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Region Results: Asia

Detailed results on the deep-sea capacity of 33 Asian geographical areas, including indices for subregional comparisons.

Published onSep 12, 2022
Region Results: Asia
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1. Region Overview

Asia has five subregions: Western Asia, Central Asia, Eastern Asia, Southern Asia, and Southeastern Asia (Figure 1). These subregions encompass 48 geographical areas (GeoAreas), all of which are sovereign countries (Figure 2A; Asia GeoAreas) [1]. Twelve GeoAreas in Asia are high income (25%), 13 are upper-middle income (27%), 18 are lower-middle income (38%), four are low income (8%), and one is not economically classified (2%) (Figure 2B; Asia Income Groups) [2]. Four GeoAreas in Asia are Small Island Developing States (SIDS): Bahrain, Maldives, Singapore, and Timor-Leste (Asia GeoAreas) [1].

Figure 1

Asia Subregions
Map of Asia showing the four subregions used in the 2022 Global Deep-Sea Capacity Assessment: Western Asia, Southern Asia, Eastern Asia, and Southeastern Asia. Central Asia is not included because it has no marine exclusive economic zones (EEZs). Light orange indicates the EEZs of Asia. [1][3][4][5]


This assessment included information about the technical and human capacity of 33 GeoAreas in Asia. For 24 GeoAreas, we collected both survey and research data; for six GeoAreas, we collected only research data; and for three GeoAreas, we gathered only survey data (Figure 2C; Asia Data Sources). We did not collect data on fifteen GeoAreas because they have no ocean (e.g., Tajikistan, Mongolia, Afghanistan, Armenia) or less than 1% of their EEZ is deeper than 200 m (e.g., Qatar, Bahrain, Singapore). Kazakhstan and Turkmenistan claim EEZs in the Caspian Sea but are not included in this assessment due to a lack of marine jurisdiction.

Figure 2

GeoArea Information
(A) Number of sovereign countries (blue) in each subregion of Asia. (B) Number of high income (blue), upper middle income (orange), lower middle income (yellow), low income (teal), and not classified (grey) GeoAreas in each subregion of Asia. (C) Number of GeoAreas in Asia with survey and research data (blue), survey data only (orange), research data only (yellow), and no data (grey) used in this assessment for each subregion. [1][2]


Thirty-six GeoAreas in Asia claim marine EEZs, covering 22,353,000 km2 (Figure 3; Asia EEZs) [3][4][5]. Of those, 30 Asian GeoAreas have deep ocean in their EEZs (>200 meters below sea level; mbsl), encompassing an area of approximately 16,271,000 km2, or 73% of the total EEZ area within the jurisdiction of Asian GeoAreas. 

Figure 3

Exclusive Economic Zones
(A) Number of GeoAreas with >1% deep ocean within their EEZ (blue), <1% deep ocean within their EEZ (orange), and no EEZ (yellow). (B) Area of each depth zone for all EEZs claimed in each subregion of Asia. (C) Area of EEZs in Asia by oceanographic depth zone. [3][4][5]


While Western Asia has the greatest number of GeoAreas with deep ocean in their EEZs, it claims the smallest area of deep ocean within their EEZs. On the other hand, Southeastern Asia has the largest EEZ area, encompassing nearly the same area as all other subregions’ EEZs combined. Southeastern Asia also has the largest area of deep ocean within its EEZs. Indonesia, Japan, India, the Philippines, and the Maldives have the largest deep ocean areas within their EEZs in Asia.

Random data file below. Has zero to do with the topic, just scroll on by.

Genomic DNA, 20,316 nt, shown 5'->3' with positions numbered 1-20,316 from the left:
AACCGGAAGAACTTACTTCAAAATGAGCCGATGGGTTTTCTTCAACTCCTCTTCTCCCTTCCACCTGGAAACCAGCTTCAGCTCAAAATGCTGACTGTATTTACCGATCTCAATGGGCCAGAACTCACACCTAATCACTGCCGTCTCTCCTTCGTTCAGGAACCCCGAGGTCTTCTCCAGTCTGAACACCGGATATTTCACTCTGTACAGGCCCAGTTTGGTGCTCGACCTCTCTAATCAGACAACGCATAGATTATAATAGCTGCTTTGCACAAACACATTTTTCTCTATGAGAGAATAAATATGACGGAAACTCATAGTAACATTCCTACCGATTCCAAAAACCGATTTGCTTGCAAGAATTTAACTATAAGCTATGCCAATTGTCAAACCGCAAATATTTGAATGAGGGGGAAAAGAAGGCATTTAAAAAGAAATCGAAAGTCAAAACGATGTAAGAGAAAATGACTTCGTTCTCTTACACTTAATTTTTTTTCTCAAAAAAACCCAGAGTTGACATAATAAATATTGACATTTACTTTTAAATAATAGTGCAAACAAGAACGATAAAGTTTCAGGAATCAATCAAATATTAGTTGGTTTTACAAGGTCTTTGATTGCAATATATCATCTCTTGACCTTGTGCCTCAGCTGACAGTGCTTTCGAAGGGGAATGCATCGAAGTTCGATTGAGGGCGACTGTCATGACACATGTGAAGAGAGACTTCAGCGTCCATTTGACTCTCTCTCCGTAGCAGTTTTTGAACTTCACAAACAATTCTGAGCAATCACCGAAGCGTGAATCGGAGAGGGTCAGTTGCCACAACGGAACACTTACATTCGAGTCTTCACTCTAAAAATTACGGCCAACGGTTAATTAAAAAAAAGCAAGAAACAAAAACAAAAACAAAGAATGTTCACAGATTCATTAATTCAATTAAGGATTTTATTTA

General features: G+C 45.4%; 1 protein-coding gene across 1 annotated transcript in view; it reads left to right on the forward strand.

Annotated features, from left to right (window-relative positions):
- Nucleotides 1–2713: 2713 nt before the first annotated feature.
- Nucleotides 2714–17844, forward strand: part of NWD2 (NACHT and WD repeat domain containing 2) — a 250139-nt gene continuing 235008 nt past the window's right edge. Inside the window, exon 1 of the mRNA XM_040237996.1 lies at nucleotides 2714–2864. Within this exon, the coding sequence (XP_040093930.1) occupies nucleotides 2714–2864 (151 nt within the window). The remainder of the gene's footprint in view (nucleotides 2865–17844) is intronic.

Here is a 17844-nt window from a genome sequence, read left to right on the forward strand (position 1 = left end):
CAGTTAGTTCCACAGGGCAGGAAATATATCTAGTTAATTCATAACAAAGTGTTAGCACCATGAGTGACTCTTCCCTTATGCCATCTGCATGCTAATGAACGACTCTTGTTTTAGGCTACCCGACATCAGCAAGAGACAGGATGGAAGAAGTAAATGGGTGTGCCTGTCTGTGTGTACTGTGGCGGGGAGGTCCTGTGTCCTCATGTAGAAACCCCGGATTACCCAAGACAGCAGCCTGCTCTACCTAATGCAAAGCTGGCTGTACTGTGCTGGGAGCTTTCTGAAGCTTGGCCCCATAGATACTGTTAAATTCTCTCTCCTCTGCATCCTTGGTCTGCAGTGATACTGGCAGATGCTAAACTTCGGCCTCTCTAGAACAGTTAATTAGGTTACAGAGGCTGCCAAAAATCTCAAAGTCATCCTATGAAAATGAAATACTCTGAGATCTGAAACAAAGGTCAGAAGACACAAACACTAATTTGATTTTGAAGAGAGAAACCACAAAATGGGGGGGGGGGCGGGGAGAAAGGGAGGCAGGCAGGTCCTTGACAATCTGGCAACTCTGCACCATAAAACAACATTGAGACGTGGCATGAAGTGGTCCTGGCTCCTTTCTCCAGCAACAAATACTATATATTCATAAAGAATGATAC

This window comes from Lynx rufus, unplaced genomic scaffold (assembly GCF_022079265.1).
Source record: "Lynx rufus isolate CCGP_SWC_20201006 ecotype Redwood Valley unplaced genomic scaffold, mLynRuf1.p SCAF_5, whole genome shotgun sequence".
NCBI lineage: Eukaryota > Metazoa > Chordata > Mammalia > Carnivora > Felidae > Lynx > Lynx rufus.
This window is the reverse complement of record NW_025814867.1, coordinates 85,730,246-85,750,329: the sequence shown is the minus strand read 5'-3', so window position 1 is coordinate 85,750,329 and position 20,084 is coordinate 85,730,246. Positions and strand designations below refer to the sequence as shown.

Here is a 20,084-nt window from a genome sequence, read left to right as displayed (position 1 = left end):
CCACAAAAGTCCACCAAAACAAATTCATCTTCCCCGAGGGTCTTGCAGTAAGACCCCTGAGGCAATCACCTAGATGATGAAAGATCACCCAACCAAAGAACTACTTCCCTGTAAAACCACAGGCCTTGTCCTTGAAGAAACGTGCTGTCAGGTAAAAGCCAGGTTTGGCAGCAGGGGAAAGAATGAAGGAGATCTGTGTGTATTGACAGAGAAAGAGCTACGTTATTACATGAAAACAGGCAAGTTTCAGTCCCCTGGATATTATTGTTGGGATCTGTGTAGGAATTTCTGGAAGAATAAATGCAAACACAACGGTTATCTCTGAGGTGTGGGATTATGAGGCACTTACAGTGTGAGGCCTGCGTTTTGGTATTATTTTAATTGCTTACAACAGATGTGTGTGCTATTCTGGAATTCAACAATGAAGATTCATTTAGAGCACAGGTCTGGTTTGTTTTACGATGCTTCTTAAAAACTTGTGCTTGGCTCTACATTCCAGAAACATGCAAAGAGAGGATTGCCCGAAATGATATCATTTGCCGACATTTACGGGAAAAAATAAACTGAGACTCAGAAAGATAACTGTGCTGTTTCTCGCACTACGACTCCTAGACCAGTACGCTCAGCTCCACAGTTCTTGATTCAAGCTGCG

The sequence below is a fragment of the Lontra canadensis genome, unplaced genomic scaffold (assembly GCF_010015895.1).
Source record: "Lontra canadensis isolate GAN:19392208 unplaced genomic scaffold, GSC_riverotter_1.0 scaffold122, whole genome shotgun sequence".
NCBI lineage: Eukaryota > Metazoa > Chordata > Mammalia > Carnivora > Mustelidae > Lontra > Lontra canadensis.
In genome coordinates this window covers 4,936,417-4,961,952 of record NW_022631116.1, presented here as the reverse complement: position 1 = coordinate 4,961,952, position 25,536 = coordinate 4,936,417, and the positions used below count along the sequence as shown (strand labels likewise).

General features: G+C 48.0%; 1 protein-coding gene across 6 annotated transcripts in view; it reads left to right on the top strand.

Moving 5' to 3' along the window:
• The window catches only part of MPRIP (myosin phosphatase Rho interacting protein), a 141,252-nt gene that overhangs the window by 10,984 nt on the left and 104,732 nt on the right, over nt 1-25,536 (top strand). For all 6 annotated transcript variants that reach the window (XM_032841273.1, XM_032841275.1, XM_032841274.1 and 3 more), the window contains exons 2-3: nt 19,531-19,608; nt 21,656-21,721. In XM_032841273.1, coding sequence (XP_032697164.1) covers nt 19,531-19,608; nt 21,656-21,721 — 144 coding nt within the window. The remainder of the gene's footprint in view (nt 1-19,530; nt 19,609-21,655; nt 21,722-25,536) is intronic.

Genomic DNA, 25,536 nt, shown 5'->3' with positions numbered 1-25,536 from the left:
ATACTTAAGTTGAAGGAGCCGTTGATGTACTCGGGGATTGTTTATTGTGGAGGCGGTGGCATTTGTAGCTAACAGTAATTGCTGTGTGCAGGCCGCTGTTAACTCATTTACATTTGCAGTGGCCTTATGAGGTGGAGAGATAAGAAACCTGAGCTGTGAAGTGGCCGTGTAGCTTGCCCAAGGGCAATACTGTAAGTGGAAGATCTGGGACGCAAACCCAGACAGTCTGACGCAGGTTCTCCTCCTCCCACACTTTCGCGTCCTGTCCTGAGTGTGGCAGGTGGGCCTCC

The largest depth zone by area lies 2,000-4,000 mbsl, covering 28% of all Asian EEZs, followed by 0 to 200 mbsl (27% of all Asian EEZs). The largest depth zone in Western and Southern Asia is between 2,000-4,000 mbsl. In Eastern Asia, the largest depth zone is 4,000-6,000 mbsl. In Southeastern Asia, the largest depth zone is 0-200 mbsl, and the largest deep-sea zone is 4,000-6,000 mbsl.

2. Survey Responses & Demographics

2.1 Geographic & Demographic Representation

Respondents were asked four questions about their geographic and demographic representation: which GeoArea they represent, in what GeoArea they live, their gender identification, and their age group.

Which GeoArea would you like to represent for this survey? (Q1)
Seventy-five complete surveys representing 27 GeoAreas in Asia were submitted to the Global Deep-Sea Capacity Assessment Survey (Figure 4). Thirty-five responses were for Western Asia, 13 for Southern Asia, 12 for Eastern Asia, and 15 for Southeastern Asia. We received the most survey responses for the Republic of Korea (11), Israel (10), and Pakistan (4). We received only one survey response for each of nine GeoAreas. Almost all respondents lived in the GeoArea they represented (95%).

Figure 4

Respondent Geographic Representation
GeoAreas in Asia with one survey response (A), 2-3 survey responses (B), 4-9 survey responses (C), and 10 or more survey responses (D). [3][4][5]

Figure 5

Respondent Demographic Representation
(A)
Gender identity of survey respondents for each subregion of Asia. (B) Number of survey respondents by age group for each subregion of Asia.

As what gender do you identify? (Q41)
Sixty of the respondents for Asia were male (80%), while 12 were female (16%), one was gender fluid (1%), and two preferred not to answer (3%) (Figure 5A). More men than women responded for every subregion in Asia.

What is your age? (Q39)
Overall, there was a relatively even representation of age groups from 25 to 64 years old across Asia (15-21 responses from each age group) (Figure 5B). There were no responses from the 18-24 year age group.

2.2 Professional Representation

Respondents were asked four questions about their professional representation: what is their highest level of education completed, in what organizational sector do they work, what are their primary roles, and in what marine environments do they work.

What is the highest degree or education level you have completed? (Q42)
The majority of respondents for Asia held advanced degrees: 48 had a doctorate (64%), and 18 had a master's degree (24%). Four held a bachelor's degree (5%), and five completed some graduate school, high school, or other education (7%) (Figure 6A).